6. The Java editor shows many errors because no packages have been imported. To import packages, select Source > Organize imports from the menu.

  7. Save the EvenOddBranchApp.java file. Select File > Save.

  8. Now, let’s create a simple producer for generating events to the “input” topic. Create a new class IntegerProducer under the com.ibm.code.streams.tutorial package.

  9. Enter the following code the body of IntegerProducer class:

     public static void main(String[] args) {
         Properties props = new Properties();
         props.put(ProducerConfig.BOOTSTRAP_SERVERS_CONFIG, "localhost:9092");
         props.put(ProducerConfig.ACKS_CONFIG, "all");
         props.put(ProducerConfig.KEY_SERIALIZER_CLASS_CONFIG, IntegerSerializer.class.getName());
         props.put(ProducerConfig.VALUE_SERIALIZER_CLASS_CONFIG, StringSerializer.class.getName());
    
         Producer<Integer, String> producer = new KafkaProducer<>(props);
         for (int i = 0; i < 10; i++) {
             producer.send(new ProducerRecord<Integer, String>(EvenOddBranchApp.INTEGER_TOPIC_NAME,
                     new Integer(i), "Value - " + i));
         }
         producer.close();
     }
    

    This producer generates ten events to “integer” topic using Kafka Producer API.

  10. Import the Kafka packages. Select Source > Organize imports from the menu, select the Kafka packages, and click Finish.

  11. Save the IntegerProducer.java file. Select File > Save.

Step 3. Test your stream processor

You can test your stream processor in one of these ways:

  • Using an Apache Kafka server on your computer
  • Using JUnit 5 in your Eclipse IDE

Test using an Apache Kafka server on your computer

In this part, you learn how to test your stream processor using an Apache Kafka server on your computer. To learn how to debug Kafka Streams, see the “Testing Kafka Streams” topic in the Kafka documentation.

  1. Kafka uses Apache ZooKeeper to maintain naming and configuration data. Start a ZooKeeper server. Open a terminal window, change the current directory to the Kafka directory that you unpacked previously, and execute the following command:

     bin/zookeeper-server-start.sh config/zookeeper.properties
    
  2. Start your Kafka server. Open a new tab in the terminal window, and execute the following command:

     bin/kafka-server-start.sh config/server.properties
     `
    
  3. Create three topics. Open a new tab in the terminal window, and execute the following commands:

     bin/kafka-topics.sh --create --bootstrap-server localhost:9092 --replication-factor 1 --partitions 1 --topic integer
    
     bin/kafka-topics.sh --create --bootstrap-server localhost:9092 --replication-factor 1 --partitions 1 --topic even
    
     bin/kafka-topics.sh --create --bootstrap-server localhost:9092 --replication-factor 1 --partitions 1 --topic odd
    
  4. List the created topics. Execute the following command:

     bin/kafka-topics.sh --list --bootstrap-server localhost:9092
    

    You can see three topics in the terminal window: even, integer, and odd.

  5. Start our EvenOddBranchApp Java application. Select EvenOddBranchApp.java in the Package Explorer, and select Run > Run Configurations from the menu. In the Run Configurations dialog, double-click Java Application.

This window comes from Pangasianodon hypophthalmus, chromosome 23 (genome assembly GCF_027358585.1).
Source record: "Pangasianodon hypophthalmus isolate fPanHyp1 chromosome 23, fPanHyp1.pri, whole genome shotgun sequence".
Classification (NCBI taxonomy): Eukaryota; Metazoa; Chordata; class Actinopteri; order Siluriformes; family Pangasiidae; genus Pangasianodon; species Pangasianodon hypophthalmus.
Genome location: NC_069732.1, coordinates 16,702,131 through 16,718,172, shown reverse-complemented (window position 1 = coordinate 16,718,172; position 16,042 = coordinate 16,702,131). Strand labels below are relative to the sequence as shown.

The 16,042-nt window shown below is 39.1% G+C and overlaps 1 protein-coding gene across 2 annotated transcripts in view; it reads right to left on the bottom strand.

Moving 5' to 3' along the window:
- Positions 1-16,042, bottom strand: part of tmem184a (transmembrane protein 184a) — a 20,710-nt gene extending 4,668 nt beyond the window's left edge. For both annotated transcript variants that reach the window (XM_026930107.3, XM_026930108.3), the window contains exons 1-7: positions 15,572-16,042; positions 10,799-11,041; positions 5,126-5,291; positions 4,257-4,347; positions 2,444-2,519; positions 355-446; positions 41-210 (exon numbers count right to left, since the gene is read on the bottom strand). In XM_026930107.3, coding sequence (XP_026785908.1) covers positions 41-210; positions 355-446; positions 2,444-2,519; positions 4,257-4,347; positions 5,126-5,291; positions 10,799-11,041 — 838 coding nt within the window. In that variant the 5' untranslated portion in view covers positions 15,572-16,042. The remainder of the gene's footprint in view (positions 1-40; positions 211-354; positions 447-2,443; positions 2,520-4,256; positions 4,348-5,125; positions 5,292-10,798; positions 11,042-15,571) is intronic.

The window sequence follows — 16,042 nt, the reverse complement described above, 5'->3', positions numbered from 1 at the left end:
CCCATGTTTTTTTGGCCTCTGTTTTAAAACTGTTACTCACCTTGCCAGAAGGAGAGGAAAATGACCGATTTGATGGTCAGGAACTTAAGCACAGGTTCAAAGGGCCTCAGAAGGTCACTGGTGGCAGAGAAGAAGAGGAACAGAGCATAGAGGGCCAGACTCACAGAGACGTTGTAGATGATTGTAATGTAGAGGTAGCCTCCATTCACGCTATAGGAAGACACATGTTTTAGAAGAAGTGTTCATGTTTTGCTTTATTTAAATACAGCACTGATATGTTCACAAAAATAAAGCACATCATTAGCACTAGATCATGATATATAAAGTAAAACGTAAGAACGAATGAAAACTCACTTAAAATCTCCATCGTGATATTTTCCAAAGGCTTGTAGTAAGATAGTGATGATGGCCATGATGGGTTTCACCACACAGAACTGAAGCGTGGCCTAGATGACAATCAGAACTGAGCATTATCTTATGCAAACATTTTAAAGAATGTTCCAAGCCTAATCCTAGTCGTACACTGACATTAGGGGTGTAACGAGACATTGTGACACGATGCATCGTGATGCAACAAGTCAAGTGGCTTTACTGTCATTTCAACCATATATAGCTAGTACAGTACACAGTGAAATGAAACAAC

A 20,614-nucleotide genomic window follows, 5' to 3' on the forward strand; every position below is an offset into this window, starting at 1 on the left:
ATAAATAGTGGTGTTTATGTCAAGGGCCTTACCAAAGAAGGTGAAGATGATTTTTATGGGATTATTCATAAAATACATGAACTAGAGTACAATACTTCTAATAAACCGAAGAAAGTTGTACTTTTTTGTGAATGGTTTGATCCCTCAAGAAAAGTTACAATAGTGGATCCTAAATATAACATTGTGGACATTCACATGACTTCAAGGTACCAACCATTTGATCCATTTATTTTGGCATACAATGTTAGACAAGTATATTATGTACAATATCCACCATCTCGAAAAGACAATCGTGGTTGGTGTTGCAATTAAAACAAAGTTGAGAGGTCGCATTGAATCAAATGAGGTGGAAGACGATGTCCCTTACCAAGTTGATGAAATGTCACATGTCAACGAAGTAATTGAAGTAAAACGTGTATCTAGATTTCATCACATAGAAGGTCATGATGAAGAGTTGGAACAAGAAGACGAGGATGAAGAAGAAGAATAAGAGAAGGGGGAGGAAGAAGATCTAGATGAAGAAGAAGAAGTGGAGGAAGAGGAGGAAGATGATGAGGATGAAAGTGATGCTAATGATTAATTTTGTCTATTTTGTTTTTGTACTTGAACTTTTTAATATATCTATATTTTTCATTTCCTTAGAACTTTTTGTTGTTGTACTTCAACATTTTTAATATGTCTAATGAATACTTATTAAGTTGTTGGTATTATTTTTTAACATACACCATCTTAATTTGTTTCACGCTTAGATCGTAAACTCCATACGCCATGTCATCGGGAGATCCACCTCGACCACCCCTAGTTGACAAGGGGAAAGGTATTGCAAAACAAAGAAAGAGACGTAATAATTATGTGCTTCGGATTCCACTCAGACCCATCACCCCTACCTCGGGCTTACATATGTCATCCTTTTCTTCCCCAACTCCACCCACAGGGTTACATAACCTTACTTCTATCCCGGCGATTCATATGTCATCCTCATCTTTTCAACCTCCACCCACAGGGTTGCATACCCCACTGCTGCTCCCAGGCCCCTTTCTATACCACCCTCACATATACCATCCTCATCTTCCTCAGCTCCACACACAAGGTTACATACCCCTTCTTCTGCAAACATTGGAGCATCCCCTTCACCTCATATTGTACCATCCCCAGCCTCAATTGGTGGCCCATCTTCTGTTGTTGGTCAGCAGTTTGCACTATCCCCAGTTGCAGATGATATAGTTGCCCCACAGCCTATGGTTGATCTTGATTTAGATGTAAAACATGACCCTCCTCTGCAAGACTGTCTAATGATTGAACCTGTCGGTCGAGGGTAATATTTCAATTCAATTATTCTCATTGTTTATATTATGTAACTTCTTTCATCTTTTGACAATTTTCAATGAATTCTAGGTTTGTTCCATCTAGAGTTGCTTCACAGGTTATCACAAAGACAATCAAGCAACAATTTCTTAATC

6. Click the Show Command Line button. In the Command Line dialog, click Copy & Close button, and then click the Close button in Run Configuration dialog. Paste the copied command line to the terminal window, and execute the command. You can run a Java program from Eclipse, but you cannot execute a shutdown hook if you run from Eclipse. In the EvenOddBranchApp main method, you set the shutdown hook to call the KafkaStreams close method.

  7. Show the “even” topic. Open a new tab in the terminal window, and execute the following command:

    bin/kafka-console-consumer.sh --bootstrap-server localhost:9092 \
    --topic even \
    --from-beginning \
    --formatter kafka.tools.DefaultMessageFormatter \
    --property print.key=true \
    --property print.value=true \
    --property key.deserializer=org.apache.kafka.common.serialization.IntegerDeserializer \
    --property value.deserializer=org.apache.kafka.common.serialization.StringDeserializer
    
  8. Show the “odd” topic. Open a new tab in the terminal window, and execute the following command:

    bin/kafka-console-consumer.sh --bootstrap-server localhost:9092 \
    --topic odd \
    --from-beginning \
    --formatter kafka.tools.DefaultMessageFormatter \
    --property print.key=true \
    --property print.value=true \
    --property key.deserializer=org.apache.kafka.common.serialization.IntegerDeserializer \
    --property value.deserializer=org.apache.kafka.common.serialization.StringDeserializer
    
  9. Now, let’s run the IntegerProducer Java application. Select IntegerProducer.java in the Package Explorer, and select Run > Run As > Java Application. You can execute this simple procedure from Eclipse because it does not contain a shutdown hook.

  10. Select the terminal window tab that is executing the EvenOddBranchApp command. You can see the following log:

    even: 0, Value - 0
    odd: 1, Value - 1
    even: 2, Value - 2
    odd: 3, Value - 3
    even: 4, Value - 4
    odd: 5, Value - 5
    even: 6, Value - 6
    odd: 7, Value - 7
    even: 8, Value - 8
    odd: 9, Value - 9
    
  11. Select the terminal window tab that is consuming the “even” topic. You can see the following log:

    0    VALUE - 0
    2    VALUE - 2
    4    VALUE - 4
    6    VALUE - 6
    8    VALUE - 8
    
  12. Select the terminal window tab that is consuming the “odd” topic. You can see the following log:

    1    value - 1
    3    value - 3
    5    value - 5